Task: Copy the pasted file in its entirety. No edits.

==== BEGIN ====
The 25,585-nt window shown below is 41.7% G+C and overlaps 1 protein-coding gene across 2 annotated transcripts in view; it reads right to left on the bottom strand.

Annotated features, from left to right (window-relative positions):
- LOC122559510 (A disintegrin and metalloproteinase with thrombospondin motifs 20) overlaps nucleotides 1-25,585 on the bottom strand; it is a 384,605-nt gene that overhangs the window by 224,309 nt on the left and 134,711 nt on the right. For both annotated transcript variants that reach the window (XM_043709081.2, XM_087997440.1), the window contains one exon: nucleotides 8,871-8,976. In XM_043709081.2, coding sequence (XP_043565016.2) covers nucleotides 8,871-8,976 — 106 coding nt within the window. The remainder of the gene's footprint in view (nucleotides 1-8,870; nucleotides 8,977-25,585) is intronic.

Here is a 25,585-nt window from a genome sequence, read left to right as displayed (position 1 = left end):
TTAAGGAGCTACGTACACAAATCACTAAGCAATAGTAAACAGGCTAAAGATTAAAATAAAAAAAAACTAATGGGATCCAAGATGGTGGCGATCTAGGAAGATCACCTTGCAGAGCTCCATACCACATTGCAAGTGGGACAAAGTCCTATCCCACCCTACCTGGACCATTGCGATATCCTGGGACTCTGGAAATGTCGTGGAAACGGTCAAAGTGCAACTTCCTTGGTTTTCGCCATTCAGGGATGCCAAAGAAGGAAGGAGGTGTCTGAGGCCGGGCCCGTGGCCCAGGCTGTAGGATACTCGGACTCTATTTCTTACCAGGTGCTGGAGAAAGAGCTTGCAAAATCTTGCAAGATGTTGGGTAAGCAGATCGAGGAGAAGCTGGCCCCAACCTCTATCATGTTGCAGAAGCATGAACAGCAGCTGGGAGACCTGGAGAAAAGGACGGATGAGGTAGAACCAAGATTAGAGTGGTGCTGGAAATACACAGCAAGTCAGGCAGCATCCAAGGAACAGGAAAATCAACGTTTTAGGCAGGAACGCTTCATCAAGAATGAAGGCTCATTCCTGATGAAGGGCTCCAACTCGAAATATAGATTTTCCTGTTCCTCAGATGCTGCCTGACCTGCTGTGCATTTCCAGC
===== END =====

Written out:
The 25,585-nt window shown below is 41.7% G+C and overlaps 1 protein-coding gene across 2 annotated transcripts in view; it reads right to left on the bottom strand.

Annotated features, from left to right (window-relative positions):
- LOC122559510 (A disintegrin and metalloproteinase with thrombospondin motifs 20) overlaps nucleotides 1-25,585 on the bottom strand; it is a 384,605-nt gene that overhangs the window by 224,309 nt on the left and 134,711 nt on the right. For both annotated transcript variants that reach the window (XM_043709081.2, XM_087997440.1), the window contains one exon: nucleotides 8,871-8,976. In XM_043709081.2, coding sequence (XP_043565016.2) covers nucleotides 8,871-8,976 — 106 coding nt within the window. The remainder of the gene's footprint in view (nucleotides 1-8,870; nucleotides 8,977-25,585) is intronic.

Here is a 25,585-nt window from a genome sequence, read left to right as displayed (position 1 = left end):
TTAAGGAGCTACGTACACAAATCACTAAGCAATAGTAAACAGGCTAAAGATTAAAATAAAAAAAAACTAATGGGATCCAAGATGGTGGCGATCTAGGAAGATCACCTTGCAGAGCTCCATACCACATTGCAAGTGGGACAAAGTCCTATCCCACCCTACCTGGACCATTGCGATATCCTGGGACTCTGGAAATGTCGTGGAAACGGTCAAAGTGCAACTTCCTTGGTTTTCGCCATTCAGGGATGCCAAAGAAGGAAGGAGGTGTCTGAGGCCGGGCCCGTGGCCCAGGCTGTAGGATACTCGGACTCTATTTCTTACCAGGTGCTGGAGAAAGAGCTTGCAAAATCTTGCAAGATGTTGGGTAAGCAGATCGAGGAGAAGCTGGCCCCAACCTCTATCATGTTGCAGAAGCATGAACAGCAGCTGGGAGACCTGGAGAAAAGGACGGATGAGGTAGAACCAAGATTAGAGTGGTGCTGGAAATACACAGCAAGTCAGGCAGCATCCAAGGAACAGGAAAATCAACGTTTTAGGCAGGAACGCTTCATCAAGAATGAAGGCTCATTCCTGATGAAGGGCTCCAACTCGAAATATAGATTTTCCTGTTCCTCAGATGCTGCCTGACCTGCTGTGCATTTCCAGC